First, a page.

The Twin Cities is blessed with a cornucopia of cultural and ethnic film festivals: Nordic, Black, International, Cuban, Polish, African, Latin, Asian. This past weekend, March 6 – March 9, the 6th Annual Italian Film Festival, organized by the Italian Cultural Center with the support of the MN Film Society, took place at the St. Anthony Main Cinema. Curated by Anna Bonavita, a local chocolatier and co-founder of the Cultural Center, this year’s selections went beyond the stylized Oscar-winning film The Great Beauty (incidentally not a particularly popular film among the Italians I spoke to opening night). Watching these films you go on a real journey—documentaries and independent films that go deeper into Italy. Unlike travel films or American films, by attending international film festivals, moviegoers settle into a culture and see it as it is represented for that culture. You may not understand the nuances of some references in the films, but you will feel more inside the place than if you are standing somewhere on a piazza.
A particular focus of this film festival is to offer conversation and information following the films in the form of Q&A with relevant people. The first film this year was shown at the Minneapolis Institute of Arts as part of the program surrounding the Sacred exhibition and Colin Covert moderated the Q&A. The festive opening party/fundraiser auction finished with an ostensibly political film, Viva La LIbertà (Long Live Freedom). The story is similar to the Kevin Kline film Dave, in this case a twin brother covers for an AWOL Senator. Actor Toni Servillo from the Oscar-winning The Great Beauty, skillfully navigates the double role. Following the screening, Mossimo Bonavita, a former senator himself, fielded the questions.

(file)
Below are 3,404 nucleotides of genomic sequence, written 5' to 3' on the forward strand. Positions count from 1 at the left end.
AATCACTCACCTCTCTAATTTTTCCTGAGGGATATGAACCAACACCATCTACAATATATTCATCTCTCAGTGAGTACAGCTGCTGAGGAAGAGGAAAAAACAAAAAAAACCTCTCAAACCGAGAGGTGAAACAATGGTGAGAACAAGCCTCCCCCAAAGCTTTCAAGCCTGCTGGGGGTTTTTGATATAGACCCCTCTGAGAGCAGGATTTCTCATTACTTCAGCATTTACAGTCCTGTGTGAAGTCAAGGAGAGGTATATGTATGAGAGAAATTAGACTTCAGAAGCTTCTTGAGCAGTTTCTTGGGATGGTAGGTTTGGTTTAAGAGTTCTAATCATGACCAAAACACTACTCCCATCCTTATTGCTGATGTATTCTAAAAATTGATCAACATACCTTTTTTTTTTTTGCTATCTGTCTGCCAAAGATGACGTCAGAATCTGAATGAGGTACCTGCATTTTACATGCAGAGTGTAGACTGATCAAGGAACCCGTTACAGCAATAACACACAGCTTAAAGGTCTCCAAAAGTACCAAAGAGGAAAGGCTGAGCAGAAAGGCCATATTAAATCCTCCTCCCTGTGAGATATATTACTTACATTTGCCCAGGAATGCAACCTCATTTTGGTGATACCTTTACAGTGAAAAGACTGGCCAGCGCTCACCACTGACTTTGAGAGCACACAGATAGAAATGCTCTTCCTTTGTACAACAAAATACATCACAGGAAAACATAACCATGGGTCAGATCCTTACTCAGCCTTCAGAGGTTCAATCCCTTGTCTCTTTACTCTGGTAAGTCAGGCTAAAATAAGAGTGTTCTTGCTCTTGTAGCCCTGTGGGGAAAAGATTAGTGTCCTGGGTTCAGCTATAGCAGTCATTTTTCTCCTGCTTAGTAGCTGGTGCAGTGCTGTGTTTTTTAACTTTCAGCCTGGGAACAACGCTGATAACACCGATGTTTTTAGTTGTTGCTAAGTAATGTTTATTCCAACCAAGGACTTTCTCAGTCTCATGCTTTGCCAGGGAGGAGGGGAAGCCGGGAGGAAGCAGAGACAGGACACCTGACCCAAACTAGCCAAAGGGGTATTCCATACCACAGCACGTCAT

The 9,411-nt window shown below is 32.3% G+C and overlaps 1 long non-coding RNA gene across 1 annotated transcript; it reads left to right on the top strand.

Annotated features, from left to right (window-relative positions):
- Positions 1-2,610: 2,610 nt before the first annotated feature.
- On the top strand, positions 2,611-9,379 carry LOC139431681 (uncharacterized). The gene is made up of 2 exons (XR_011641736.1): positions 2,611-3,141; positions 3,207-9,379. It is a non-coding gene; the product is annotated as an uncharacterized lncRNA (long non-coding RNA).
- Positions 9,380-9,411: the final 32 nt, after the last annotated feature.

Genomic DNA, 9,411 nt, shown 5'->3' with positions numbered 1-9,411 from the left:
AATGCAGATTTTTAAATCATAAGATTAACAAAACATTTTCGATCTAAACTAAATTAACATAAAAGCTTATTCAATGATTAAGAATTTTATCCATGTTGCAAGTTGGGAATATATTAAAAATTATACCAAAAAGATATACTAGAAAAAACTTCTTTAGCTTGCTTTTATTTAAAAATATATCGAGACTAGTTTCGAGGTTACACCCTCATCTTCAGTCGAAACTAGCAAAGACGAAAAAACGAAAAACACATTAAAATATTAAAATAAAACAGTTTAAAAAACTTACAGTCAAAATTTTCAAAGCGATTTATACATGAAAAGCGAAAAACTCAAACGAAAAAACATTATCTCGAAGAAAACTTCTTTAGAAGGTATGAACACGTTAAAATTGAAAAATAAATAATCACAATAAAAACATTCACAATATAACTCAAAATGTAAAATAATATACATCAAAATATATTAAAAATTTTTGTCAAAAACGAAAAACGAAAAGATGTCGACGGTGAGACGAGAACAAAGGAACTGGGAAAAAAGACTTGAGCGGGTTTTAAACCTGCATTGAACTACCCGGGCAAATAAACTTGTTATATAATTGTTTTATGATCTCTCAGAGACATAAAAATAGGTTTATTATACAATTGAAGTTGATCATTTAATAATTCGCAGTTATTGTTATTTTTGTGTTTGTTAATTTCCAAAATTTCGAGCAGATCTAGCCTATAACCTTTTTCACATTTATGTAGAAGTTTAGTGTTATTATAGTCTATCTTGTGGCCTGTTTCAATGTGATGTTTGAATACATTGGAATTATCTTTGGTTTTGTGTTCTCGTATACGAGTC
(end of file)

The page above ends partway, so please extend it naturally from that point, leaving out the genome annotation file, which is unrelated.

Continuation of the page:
Many documentaries recall Italian history, like Il restauro dei luoghi Verdiani—da Roncole a Sant’Agata passando per Busseto (Restoring Verdi’s Places—from Roncole to Sant’Agata via Busseto), Teorema Venezia (The Venice Syndrome) and the whimsical heartfelt homage to the quirky irascible Frederico Fellini by another filmmaker Ettore Scola. Scola is one of the surviving group of famous post-WWII Italian filmmakers and as UMN faculty member Lorenzo Fabbri explained, all of his colleagues have passed on; this film is his way of paying homage and remembering. In some ways it calls them all back to life using classic film footage—on Sunday this film was introduced with a Q&A that followed and was moderated by Fabbri.
Romance is extremely intimate and intense in Italian films as witnessed by the other films in the festival like Cosimo e Nicole (Cosimo and Nicole), Tutti i santi giorni (Every Blessed Day), and Gli Equilibristi (Balancing Act). On a lighter note the comedy Il Rosso e il Blu (The Red and the Blue—reminiscent of the French film La Classe) gives insight into the Italian education system and challenges faced by a young teacher.